Serving the community since 1999

Specializing in OCD and related conditions

Three Locations in Southern California:

Los Angeles • Woodland Hills
Newport Beach

Social Anxiety / Social Phobia: Alone With Witnesses – Part 1

 

    

Many people mistakenly think of Social Anxiety as nothing more than shyness.  In this two-part series, the OCD Center of Los Angeles discusses Social Anxiety, its treatment with Cognitive Behavioral Therapy (CBT), and its relationship to other OC Spectrum Disorders.

Social Anxiety
Social Anxiety is more than just shyness.

When we initially began treating people with Social Anxiety Disorder (also known as Social Phobia), it seemed that this condition was primarily a problem of interesting people not realizing that they are interesting.  While this is a significant element of the disorder, there is more going on than one might initially expect.

In reality,  Social Anxiety and Social Phobia are terms used to describe a cluster of symptoms that center around the fear of being negatively evaluated by others.  This is often confused with being shy or introverted, or even schizoid.  An introvert may genuinely prefer the quiet solitude of turning inwards to the self rather than outwards to other people, while someone with schizoid personality disorder may simply not find the presence of other people to be pleasing.  In either of these cases, the experience of isolation from others is essentially rooted in ego-syntonic thoughts, which simply means that the thoughts are consistent with the individual’s true beliefs and values.  In other words, those who are truly introverted or schizoid genuinely prefer to be alone.

Conversely, a person suffering from Social Anxiety is burdened by unwanted intrusive thoughts about being judged, rejected, and/or and humiliated by others.

In some cases, these thoughts may be ego-syntonic, coinciding with the individual’s distorted core belief that they genuinely deserve negative judgment.  On the other hand, Social Anxiety may at times also be rooted in thoughts that are ego-dystonic, which simply means that the thoughts are inconsistent with the individual’s beliefs and values.  To these people, their thoughts about negative evaluation appear strange and irrational.  They don’t see themselves as being worthy of negative evaluation, yet the thought repeatedly pops up anyway.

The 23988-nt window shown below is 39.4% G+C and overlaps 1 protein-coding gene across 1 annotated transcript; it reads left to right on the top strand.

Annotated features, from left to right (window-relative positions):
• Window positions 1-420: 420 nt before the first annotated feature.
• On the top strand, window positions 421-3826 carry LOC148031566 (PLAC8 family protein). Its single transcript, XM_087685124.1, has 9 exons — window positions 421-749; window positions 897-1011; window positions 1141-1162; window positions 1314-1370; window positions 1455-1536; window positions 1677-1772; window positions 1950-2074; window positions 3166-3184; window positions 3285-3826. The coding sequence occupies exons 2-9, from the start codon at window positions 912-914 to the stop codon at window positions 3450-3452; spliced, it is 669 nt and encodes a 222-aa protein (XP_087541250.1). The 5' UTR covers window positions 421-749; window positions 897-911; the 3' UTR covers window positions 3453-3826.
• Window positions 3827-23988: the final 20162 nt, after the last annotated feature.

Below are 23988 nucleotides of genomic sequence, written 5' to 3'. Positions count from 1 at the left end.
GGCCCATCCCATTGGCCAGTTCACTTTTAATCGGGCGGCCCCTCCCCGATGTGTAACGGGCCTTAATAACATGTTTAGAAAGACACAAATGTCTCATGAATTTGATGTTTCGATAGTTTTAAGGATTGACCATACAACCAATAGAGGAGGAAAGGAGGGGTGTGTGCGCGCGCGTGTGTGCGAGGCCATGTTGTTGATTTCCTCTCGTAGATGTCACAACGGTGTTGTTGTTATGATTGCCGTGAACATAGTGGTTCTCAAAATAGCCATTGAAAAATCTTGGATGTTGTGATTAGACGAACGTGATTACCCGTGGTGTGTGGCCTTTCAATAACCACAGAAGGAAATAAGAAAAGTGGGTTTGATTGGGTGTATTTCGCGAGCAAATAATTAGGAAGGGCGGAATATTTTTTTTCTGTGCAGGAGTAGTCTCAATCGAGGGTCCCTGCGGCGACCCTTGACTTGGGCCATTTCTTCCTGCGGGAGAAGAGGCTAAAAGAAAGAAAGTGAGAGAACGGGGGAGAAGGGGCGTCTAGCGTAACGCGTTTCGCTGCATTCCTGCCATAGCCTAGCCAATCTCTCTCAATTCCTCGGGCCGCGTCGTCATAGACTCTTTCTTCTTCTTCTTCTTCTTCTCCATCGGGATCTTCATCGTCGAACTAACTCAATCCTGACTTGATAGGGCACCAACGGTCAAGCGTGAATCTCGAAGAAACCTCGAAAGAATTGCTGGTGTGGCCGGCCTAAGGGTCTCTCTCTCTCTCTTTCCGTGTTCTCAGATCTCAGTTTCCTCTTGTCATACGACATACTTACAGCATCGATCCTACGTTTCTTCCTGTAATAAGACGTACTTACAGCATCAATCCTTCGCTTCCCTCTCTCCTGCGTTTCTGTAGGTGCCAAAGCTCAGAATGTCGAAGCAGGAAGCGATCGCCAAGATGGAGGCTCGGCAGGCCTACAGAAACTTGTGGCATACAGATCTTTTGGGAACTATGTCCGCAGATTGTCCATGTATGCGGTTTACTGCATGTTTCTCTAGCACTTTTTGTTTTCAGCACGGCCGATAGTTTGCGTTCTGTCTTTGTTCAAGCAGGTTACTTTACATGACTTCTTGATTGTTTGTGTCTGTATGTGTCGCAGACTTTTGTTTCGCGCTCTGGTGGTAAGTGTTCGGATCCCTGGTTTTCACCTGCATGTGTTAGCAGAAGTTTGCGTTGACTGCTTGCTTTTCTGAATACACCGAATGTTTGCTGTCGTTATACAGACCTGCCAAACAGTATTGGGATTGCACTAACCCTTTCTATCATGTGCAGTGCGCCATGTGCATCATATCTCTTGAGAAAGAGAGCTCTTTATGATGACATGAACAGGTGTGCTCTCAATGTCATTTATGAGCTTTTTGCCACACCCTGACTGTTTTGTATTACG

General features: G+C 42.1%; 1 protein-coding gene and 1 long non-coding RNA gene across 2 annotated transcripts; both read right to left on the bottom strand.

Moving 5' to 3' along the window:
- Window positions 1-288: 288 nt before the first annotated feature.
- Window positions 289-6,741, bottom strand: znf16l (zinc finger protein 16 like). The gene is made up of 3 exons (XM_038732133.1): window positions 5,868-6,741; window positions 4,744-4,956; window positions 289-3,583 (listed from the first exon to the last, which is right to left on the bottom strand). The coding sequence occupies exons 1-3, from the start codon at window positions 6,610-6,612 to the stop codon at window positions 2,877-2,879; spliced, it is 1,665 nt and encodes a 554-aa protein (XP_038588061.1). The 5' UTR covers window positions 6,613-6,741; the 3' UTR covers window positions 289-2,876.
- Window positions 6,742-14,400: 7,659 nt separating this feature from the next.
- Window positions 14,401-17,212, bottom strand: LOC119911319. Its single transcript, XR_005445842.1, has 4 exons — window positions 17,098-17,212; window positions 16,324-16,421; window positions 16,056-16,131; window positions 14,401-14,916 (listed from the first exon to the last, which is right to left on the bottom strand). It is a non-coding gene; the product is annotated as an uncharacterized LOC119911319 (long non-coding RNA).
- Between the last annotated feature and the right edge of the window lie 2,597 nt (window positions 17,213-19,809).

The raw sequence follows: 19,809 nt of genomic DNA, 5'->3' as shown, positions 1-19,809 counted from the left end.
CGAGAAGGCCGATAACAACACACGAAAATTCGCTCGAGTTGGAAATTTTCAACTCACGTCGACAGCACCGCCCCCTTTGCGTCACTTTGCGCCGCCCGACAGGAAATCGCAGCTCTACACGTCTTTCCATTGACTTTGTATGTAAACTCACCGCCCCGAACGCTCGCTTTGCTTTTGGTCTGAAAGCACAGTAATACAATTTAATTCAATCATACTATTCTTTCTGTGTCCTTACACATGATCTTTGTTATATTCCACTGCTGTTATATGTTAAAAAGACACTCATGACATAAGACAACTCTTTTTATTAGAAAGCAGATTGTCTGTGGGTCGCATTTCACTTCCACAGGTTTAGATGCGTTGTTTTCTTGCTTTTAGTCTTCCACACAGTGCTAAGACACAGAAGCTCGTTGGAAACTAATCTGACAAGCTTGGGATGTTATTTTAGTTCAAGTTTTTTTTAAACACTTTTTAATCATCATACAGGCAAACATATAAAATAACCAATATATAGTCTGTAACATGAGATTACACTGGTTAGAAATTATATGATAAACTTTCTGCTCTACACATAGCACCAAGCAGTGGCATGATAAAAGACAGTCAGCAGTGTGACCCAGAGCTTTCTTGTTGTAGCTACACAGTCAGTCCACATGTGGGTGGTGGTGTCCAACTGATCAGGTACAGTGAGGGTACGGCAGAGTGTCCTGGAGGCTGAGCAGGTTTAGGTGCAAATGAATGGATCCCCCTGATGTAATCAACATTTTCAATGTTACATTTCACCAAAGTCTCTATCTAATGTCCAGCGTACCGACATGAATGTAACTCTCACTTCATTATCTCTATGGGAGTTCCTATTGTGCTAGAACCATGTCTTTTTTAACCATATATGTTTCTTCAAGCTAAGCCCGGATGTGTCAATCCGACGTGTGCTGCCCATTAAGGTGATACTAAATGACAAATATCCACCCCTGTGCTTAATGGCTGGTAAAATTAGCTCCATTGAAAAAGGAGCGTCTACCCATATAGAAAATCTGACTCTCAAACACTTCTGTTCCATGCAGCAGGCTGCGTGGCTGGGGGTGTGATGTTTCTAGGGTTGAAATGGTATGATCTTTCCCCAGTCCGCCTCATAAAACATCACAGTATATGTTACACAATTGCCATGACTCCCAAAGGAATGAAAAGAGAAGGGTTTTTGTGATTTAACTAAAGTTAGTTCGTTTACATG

Ironically most of the people we treat with Social Anxiety are anything but shy.  All it takes is a sense of safety and permission to be themselves and they are eager to be social.   It is worth noting that the term “social” here does not mean casual.  For many, the symptoms of Social Anxiety are equally troubling in the work environment, where fear of disapproval from someone in a position of authority or fear of disrespect from a subordinate can greatly impair functioning.  It may also be prevalent in the classroom where overvalued thoughts of rejection by peers can consume daily life.  So the term social applies to any environment that involves one or more other people.

Presentation Anxiety vs. Connection Anxiety

Social Anxiety seems to fall into two main categories, which can be described as Presentation Anxiety and Connection Anxiety.  Presentation Anxiety focuses on an intense fear of being judged negatively while engaging in some sort of solitary interaction with a group of people.  This often manifests as a fear of public speaking, but it is equally debilitating for the person who fears being negatively evaluated in a small social gathering such as a party.

Conversely, people who suffer from Connection Anxiety may or may not feel comfortable in the spotlight in a group setting, but experience far more intense discomfort in one-on-one interactions.  This has unfortunate implications for establishing relationships with people in an unstructured environment.  Connection Anxiety appears to be less talked about because it is common to see those with this type of  anxiety actively and comfortably engaged in large social environments.  But in our clinical experience, it is equally prevalent and every bit as debilitating.

Those with both forms of Social Anxiety may be adept at hiding their symptoms so long as they steer clear of their primary triggers.  For example, someone with Presentation Anxiety may be a social butterfly at parties but freeze in terror at the thought of giving a best man speech or asking a question in class.  Conversely, someone with Connection Anxiety may have no qualms about performing on stage, but may dread the interactions inherent in dating.  This may explain why some entertainers who have spent their careers on stage or on camera (Barbra Streisand, Carly Simon, Donny Osmond, Kim Basinger, and Jane Lynch to name a few), have reported having Social Anxiety, despite their careers in the public eye.

Both Presentation and Connection Anxiety may converge in the presence of small groups.  A small group has both the critical mass necessary for one to feel ganged up on or out of place, as well as the intimacy in which one might feel suffocated.  This, among other reasons, is why group treatment is particularly effective for the Social Anxiety.

Social Anxiety and The Bully-in-the-Head Syndrome